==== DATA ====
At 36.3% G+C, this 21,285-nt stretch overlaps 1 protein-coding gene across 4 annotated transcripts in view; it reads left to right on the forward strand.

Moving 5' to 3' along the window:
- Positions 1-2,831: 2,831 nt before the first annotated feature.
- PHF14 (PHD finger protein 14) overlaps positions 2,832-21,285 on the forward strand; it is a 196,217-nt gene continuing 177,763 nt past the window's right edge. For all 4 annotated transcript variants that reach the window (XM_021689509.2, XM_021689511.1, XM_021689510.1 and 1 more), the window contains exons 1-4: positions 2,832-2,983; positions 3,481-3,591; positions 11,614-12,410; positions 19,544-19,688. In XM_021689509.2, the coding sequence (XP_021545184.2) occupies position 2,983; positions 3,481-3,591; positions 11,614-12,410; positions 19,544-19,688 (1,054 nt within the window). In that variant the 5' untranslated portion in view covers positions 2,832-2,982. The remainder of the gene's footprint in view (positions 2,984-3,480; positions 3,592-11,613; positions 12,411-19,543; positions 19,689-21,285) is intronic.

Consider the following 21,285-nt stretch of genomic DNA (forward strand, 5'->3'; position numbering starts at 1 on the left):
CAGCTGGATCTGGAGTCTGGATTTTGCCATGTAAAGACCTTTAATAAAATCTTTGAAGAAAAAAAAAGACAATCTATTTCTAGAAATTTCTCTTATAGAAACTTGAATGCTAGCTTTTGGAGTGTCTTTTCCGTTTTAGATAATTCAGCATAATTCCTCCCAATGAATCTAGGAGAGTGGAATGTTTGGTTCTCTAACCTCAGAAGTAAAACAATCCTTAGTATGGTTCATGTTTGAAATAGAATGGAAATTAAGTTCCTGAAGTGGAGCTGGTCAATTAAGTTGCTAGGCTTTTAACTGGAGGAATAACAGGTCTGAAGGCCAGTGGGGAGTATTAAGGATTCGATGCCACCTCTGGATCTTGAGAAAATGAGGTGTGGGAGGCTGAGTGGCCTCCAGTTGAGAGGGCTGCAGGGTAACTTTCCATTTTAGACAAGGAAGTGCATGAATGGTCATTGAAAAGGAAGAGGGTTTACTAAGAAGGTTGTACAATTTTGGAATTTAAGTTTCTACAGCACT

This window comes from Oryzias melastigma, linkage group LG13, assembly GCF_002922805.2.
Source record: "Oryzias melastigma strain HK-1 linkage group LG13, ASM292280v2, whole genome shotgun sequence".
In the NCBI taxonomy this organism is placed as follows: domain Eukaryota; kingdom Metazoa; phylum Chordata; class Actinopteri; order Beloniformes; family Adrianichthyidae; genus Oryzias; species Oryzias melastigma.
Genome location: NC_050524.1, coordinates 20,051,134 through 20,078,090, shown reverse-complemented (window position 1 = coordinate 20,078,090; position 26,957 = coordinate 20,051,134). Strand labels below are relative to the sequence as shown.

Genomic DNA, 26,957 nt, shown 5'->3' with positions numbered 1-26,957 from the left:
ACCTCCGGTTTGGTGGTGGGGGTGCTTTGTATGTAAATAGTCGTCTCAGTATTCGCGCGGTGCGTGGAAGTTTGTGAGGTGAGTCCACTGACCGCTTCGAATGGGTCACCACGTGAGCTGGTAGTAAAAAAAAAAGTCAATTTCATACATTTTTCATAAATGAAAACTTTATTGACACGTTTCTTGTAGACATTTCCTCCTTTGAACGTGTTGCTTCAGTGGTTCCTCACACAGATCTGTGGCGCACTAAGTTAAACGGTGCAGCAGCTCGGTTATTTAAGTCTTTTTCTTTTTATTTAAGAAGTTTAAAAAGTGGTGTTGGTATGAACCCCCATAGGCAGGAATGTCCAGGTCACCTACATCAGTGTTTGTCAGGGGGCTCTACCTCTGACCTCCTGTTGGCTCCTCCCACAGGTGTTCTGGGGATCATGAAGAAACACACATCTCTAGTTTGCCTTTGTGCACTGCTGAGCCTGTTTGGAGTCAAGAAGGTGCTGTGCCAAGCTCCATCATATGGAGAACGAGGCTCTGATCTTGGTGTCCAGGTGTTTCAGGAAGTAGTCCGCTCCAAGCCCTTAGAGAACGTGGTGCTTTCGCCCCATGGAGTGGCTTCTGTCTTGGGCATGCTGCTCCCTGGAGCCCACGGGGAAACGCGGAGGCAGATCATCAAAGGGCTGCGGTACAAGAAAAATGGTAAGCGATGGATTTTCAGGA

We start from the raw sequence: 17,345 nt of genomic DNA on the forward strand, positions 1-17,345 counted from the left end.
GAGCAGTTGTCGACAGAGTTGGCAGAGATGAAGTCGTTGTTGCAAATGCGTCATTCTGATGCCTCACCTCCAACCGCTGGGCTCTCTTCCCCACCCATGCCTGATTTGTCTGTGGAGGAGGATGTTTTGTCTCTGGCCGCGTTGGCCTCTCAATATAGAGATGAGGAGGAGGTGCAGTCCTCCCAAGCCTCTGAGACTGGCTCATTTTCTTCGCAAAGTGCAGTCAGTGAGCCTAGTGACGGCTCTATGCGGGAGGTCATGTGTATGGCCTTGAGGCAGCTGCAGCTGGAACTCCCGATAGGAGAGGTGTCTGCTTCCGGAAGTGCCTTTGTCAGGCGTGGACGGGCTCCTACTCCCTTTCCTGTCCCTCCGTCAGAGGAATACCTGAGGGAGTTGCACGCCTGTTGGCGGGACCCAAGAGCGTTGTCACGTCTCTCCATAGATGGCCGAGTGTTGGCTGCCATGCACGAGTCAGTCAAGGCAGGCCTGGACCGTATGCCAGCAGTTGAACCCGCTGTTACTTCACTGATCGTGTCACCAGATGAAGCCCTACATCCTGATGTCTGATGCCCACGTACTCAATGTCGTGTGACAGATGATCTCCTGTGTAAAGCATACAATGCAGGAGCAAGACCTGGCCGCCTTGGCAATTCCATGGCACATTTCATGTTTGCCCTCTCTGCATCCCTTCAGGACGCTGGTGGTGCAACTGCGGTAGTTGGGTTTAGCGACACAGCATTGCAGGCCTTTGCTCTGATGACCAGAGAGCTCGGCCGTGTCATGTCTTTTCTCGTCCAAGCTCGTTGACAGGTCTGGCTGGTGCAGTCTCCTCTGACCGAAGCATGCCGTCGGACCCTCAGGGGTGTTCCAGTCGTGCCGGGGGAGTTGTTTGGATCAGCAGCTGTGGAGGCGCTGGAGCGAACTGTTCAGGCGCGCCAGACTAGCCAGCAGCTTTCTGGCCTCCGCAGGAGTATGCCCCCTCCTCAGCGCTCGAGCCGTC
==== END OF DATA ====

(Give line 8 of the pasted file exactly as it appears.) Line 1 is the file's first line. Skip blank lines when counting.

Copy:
Source record: "Oryzias melastigma strain HK-1 linkage group LG13, ASM292280v2, whole genome shotgun sequence".